Moby Dick. I love chapter 89…. “Is it not a saying in every one’s mouth, Possession is half of the law: that is, regardless of how the thing came into possession? But often possession is the whole of the law. What are the sinews and souls of Russian serfs and Republican slaves but Fast-Fish, whereof possession is the whole of the law? What to the rapacious landlord is the widow’s last mite but a Fast-Fish? What is yonder undetected villain’s marble mansion with a door- plate for a waif; what is that but a Fast-Fish? What is the ruinous discount which Mordecai, the broker, gets from poor Woebegone, the bankrupt, on a loan to keep Woebegone’s family from starvation; what is that ruinous discount but a Fast-Fish? What is the archbishop of Savesoul’s income of lb. 100,000 seized from the scant bread and cheese of hundreds of thousands of broken- backed laborers (all sure of heaven without any of Savesoul’s help) what is that globular 100,000 but a Fast-Fish? What are the Duke of Dunder’s hereditary towns and hamlets but Fast-Fish? What to that redoubted harpooneer, John Bull, is poor Ireland, but a Fast-Fish? What to that apostolic lancer, Brother Jonathan, is Texas but a Fast-Fish? And concerning all these, is not Possession the whole of the law? But if the doctrine of Fast-Fish be pretty generally applicable, the kindred doctrine of Loose-Fish is still more widely so. That is internationally and universally applicable. What was America in 1492 but a loose-fish, in which Columbus struck the Spanish standard by way of waifing it for his royal master and mistress? What was Poland to the Czar? What Greece to the Turk? What India to England? What at last will Mexico be to the United States? All Loose-Fish. What are the Rights of Man and the Liberties of the World but Loose-Fish? What all men’s minds and opinions but Loose-Fish? What is the principle of religious belief in them but a Loose-Fish? What to the ostentatious smuggling verbalists are the thoughts of thinkers but Loose-Fish? What is the great globe itself but a Loose-Fish? And what are you, reader, but a Loose-Fish and a Fast-Fish, too?”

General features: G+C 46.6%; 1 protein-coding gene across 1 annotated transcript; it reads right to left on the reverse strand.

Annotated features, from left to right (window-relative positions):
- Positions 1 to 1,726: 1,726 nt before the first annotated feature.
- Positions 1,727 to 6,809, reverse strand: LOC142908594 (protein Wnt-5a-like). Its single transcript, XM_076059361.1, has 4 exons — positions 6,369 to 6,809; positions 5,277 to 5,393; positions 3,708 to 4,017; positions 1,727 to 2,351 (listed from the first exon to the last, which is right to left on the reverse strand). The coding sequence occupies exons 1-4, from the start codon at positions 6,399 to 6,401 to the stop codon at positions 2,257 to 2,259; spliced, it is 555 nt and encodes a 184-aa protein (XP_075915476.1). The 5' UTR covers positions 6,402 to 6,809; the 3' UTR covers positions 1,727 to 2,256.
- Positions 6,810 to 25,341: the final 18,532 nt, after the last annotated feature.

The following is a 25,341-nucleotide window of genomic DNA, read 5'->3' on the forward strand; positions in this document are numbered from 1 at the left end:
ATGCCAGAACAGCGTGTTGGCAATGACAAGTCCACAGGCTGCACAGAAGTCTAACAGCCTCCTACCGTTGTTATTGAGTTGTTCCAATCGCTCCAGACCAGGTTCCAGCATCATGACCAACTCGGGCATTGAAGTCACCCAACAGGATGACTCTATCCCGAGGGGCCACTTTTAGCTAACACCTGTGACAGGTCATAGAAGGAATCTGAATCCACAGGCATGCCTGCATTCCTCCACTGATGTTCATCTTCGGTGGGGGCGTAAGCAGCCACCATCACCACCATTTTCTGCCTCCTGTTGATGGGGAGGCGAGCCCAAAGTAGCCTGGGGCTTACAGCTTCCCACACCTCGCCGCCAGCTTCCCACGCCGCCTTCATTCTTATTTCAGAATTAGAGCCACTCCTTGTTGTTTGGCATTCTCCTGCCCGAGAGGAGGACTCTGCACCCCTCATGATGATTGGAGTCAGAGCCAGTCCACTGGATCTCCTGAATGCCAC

What did you want to be when you grew up?